"The separatists are trained by Russia, they are armed by Russia, they are funded by Russia. Russia has deliberately and repeatedly violated the sovereignty and territorial integrity of Ukraine and the new images of Russian forces inside Ukraine make that plain for the world to see."

However, he again ruled out a military response from the US.

Mr Obama said Russia would incur "more costs and consequences" for its actions in Ukraine. He is due to discuss the crisis with European leaders at a Nato summit in the UK next week.

On Thursday, Ukrainian President Petro Poroshenko held an emergency security council meeting over the "sharp aggravation of the situation".

Handout of a satellite image provided to Reuters by Supreme Headquarters Allied Powers Europe (SHAPE), showing what is reported by SHAPE a presence of Russian Self-Propelled Artillery in Ukraine This satellite image provided by the Supreme Headquarters Allied Powers Europe shows what Nato identifies as Russian self-propelled artillery in Ukraine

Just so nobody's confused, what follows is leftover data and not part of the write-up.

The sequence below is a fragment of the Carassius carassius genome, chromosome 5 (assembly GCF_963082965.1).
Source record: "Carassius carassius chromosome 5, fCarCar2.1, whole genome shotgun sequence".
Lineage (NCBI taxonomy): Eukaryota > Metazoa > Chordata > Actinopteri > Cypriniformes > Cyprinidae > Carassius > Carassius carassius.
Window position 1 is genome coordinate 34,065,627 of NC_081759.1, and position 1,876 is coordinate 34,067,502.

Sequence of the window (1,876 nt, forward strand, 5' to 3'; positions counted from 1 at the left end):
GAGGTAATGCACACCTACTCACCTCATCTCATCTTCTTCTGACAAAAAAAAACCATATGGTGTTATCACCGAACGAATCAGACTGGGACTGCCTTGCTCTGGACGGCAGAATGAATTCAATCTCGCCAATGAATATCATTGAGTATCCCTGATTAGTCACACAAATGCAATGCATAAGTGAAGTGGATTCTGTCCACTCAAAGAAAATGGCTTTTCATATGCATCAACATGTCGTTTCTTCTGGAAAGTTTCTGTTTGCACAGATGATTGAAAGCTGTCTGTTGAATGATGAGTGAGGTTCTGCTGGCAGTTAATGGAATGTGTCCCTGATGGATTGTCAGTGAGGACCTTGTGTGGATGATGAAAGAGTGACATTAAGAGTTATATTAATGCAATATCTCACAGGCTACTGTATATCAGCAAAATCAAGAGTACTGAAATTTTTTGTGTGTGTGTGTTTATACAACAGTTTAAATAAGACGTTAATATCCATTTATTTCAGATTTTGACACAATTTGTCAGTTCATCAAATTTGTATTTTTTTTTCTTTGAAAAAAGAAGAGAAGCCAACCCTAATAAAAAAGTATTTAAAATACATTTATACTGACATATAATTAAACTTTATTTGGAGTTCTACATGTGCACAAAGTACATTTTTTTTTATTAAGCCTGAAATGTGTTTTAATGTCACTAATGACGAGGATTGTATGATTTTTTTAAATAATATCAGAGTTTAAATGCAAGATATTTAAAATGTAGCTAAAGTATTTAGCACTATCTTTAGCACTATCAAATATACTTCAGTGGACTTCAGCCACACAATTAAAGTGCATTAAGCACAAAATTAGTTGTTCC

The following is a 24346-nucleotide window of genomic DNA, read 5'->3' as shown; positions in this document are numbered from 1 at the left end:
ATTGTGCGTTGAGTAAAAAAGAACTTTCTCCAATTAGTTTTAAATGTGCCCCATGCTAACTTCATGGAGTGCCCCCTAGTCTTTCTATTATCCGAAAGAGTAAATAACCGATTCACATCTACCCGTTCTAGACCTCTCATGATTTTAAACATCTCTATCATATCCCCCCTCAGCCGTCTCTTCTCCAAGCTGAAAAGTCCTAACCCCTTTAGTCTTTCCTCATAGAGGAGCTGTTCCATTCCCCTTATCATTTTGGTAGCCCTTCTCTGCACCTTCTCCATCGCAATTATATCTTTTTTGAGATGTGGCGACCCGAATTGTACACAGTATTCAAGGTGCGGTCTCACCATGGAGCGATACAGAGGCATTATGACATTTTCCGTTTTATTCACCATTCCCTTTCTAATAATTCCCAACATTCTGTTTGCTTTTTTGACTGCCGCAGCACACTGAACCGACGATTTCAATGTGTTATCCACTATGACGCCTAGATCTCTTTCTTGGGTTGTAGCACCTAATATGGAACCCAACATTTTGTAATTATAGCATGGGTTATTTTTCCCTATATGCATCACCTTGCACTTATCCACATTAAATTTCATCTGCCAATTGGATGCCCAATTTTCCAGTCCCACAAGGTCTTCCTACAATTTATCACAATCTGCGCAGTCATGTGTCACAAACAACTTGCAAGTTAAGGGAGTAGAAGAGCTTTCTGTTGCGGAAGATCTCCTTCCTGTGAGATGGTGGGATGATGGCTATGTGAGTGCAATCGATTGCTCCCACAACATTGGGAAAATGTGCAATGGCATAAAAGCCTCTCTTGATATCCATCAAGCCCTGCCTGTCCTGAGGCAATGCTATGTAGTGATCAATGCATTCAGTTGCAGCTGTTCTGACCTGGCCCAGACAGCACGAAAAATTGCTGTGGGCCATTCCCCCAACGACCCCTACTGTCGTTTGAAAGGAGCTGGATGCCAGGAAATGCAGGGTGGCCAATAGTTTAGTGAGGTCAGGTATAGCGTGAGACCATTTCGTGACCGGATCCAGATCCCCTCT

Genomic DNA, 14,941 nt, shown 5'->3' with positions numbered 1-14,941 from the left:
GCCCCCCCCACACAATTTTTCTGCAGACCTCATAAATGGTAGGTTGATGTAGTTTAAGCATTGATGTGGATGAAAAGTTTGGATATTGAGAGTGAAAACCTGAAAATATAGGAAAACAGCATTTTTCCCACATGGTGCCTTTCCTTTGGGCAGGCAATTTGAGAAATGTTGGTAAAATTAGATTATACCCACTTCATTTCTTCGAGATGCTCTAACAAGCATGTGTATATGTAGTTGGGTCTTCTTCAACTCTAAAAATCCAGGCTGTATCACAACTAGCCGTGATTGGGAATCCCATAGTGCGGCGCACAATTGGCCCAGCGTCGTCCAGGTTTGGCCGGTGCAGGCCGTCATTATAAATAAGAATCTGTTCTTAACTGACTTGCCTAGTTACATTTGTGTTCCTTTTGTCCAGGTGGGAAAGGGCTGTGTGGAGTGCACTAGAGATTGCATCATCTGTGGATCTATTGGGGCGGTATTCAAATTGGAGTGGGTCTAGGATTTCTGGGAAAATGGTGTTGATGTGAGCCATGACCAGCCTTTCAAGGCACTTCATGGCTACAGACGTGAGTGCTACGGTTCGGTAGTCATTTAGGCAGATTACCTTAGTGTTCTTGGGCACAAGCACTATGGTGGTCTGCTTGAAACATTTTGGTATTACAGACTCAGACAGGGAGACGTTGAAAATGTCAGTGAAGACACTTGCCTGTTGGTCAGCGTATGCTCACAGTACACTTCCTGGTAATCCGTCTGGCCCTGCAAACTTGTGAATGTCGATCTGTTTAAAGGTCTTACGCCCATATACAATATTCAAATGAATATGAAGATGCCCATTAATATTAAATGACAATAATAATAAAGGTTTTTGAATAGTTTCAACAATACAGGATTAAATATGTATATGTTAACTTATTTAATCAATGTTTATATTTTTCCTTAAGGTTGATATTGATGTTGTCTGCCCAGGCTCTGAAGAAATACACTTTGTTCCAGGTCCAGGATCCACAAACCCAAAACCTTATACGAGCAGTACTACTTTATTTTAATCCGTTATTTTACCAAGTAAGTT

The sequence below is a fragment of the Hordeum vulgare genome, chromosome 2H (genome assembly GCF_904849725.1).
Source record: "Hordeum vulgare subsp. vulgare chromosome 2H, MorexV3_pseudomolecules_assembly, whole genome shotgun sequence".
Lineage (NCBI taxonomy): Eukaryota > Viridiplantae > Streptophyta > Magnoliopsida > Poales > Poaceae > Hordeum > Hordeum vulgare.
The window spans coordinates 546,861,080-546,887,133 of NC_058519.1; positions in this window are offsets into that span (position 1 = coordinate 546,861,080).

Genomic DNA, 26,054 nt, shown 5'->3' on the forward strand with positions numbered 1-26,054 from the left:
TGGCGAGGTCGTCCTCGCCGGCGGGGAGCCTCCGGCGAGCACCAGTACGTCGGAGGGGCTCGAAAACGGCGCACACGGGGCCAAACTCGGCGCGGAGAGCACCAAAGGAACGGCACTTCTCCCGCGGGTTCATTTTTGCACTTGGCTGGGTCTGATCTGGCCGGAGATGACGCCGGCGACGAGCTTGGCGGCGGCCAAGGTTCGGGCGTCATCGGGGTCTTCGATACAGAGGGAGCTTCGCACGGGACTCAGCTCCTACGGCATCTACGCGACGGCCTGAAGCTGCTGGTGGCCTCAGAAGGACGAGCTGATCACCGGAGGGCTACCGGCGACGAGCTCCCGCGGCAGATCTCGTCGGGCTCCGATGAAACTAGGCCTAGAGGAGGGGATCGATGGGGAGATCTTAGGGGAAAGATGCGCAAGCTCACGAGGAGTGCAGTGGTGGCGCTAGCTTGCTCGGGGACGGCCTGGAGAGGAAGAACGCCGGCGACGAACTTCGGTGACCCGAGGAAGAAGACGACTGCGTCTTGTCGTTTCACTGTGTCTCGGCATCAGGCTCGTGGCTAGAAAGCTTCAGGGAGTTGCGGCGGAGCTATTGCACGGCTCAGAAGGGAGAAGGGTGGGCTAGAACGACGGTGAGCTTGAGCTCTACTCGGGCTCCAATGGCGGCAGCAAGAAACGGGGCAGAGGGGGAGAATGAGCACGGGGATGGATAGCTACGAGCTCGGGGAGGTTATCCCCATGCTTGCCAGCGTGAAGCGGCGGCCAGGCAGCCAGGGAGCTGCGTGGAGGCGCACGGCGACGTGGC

"Russian forces have entered Ukraine," he said in Kiev, urging people to remain calm.

Nato released satellite images it said showed columns of Russian armed forces inside Ukrainian territory.

Nato Brigadier General Niko Tak said more than 1,000 Russian troops were operating inside Ukraine, both supporting the separatists and fighting on their side.

He told the BBC there had been a "significant escalation in the level and sophistication of Russia's military interference in Ukraine" over the past two weeks.

Russia's ambassador to the EU, Vladimir Chizhov, told the BBC that Nato "has never produced a single piece of evidence" of Russian troops operating in Ukraine.

The Ukrainian and Russian ambassadors addressed an emergency session at the UN

He said the only active duty Russian soldiers in Ukraine were the 10 captured this week, who Russia insists had crossed the border by mistake.

At Thursday's emergency session of the UN Security Council, Russian Ambassador Vitaly Churkin did not deny the Russian presence, saying "there are Russian volunteers in eastern parts of Ukraine. No-one is hiding that".

But he hit out at the Ukrainian government, accusing it of "waging war against its own people".